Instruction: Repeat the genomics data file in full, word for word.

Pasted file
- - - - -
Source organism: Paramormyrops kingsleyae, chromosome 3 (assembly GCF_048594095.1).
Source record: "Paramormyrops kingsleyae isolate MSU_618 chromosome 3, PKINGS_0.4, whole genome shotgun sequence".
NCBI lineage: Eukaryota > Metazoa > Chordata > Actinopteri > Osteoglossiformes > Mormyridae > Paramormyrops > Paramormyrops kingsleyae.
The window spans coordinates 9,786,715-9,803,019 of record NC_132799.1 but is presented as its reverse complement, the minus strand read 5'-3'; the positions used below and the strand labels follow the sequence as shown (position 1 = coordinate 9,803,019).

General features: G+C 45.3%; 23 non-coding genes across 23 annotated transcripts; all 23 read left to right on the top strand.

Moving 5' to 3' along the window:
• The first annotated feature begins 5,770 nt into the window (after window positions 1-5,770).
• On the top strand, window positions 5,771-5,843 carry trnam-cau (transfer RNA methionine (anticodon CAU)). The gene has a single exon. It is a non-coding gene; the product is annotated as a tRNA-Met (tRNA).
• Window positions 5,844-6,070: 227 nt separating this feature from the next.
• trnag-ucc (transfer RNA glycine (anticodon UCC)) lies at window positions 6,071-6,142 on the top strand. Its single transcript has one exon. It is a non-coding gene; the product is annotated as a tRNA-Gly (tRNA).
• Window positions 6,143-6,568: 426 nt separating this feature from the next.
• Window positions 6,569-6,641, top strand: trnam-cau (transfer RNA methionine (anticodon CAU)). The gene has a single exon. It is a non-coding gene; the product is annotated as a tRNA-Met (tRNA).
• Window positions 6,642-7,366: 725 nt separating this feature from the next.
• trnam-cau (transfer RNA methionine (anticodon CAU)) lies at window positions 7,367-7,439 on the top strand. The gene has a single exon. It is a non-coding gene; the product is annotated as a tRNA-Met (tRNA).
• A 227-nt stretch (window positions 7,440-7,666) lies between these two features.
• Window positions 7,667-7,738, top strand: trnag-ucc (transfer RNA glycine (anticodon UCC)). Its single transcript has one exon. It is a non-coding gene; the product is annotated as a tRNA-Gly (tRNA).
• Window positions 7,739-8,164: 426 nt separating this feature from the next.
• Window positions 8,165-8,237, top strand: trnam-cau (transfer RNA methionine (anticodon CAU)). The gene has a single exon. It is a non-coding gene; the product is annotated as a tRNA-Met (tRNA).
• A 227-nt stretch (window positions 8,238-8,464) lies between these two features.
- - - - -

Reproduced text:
Source organism: Paramormyrops kingsleyae, chromosome 3 (assembly GCF_048594095.1).
Source record: "Paramormyrops kingsleyae isolate MSU_618 chromosome 3, PKINGS_0.4, whole genome shotgun sequence".
NCBI lineage: Eukaryota > Metazoa > Chordata > Actinopteri > Osteoglossiformes > Mormyridae > Paramormyrops > Paramormyrops kingsleyae.
The window spans coordinates 9,786,715-9,803,019 of record NC_132799.1 but is presented as its reverse complement, the minus strand read 5'-3'; the positions used below and the strand labels follow the sequence as shown (position 1 = coordinate 9,803,019).

General features: G+C 45.3%; 23 non-coding genes across 23 annotated transcripts; all 23 read left to right on the top strand.

Moving 5' to 3' along the window:
• The first annotated feature begins 5,770 nt into the window (after window positions 1-5,770).
• On the top strand, window positions 5,771-5,843 carry trnam-cau (transfer RNA methionine (anticodon CAU)). The gene has a single exon. It is a non-coding gene; the product is annotated as a tRNA-Met (tRNA).
• Window positions 5,844-6,070: 227 nt separating this feature from the next.
• trnag-ucc (transfer RNA glycine (anticodon UCC)) lies at window positions 6,071-6,142 on the top strand. Its single transcript has one exon. It is a non-coding gene; the product is annotated as a tRNA-Gly (tRNA).
• Window positions 6,143-6,568: 426 nt separating this feature from the next.
• Window positions 6,569-6,641, top strand: trnam-cau (transfer RNA methionine (anticodon CAU)). The gene has a single exon. It is a non-coding gene; the product is annotated as a tRNA-Met (tRNA).
• Window positions 6,642-7,366: 725 nt separating this feature from the next.
• trnam-cau (transfer RNA methionine (anticodon CAU)) lies at window positions 7,367-7,439 on the top strand. The gene has a single exon. It is a non-coding gene; the product is annotated as a tRNA-Met (tRNA).
• A 227-nt stretch (window positions 7,440-7,666) lies between these two features.
• Window positions 7,667-7,738, top strand: trnag-ucc (transfer RNA glycine (anticodon UCC)). Its single transcript has one exon. It is a non-coding gene; the product is annotated as a tRNA-Gly (tRNA).
• Window positions 7,739-8,164: 426 nt separating this feature from the next.
• Window positions 8,165-8,237, top strand: trnam-cau (transfer RNA methionine (anticodon CAU)). The gene has a single exon. It is a non-coding gene; the product is annotated as a tRNA-Met (tRNA).
• A 227-nt stretch (window positions 8,238-8,464) lies between these two features.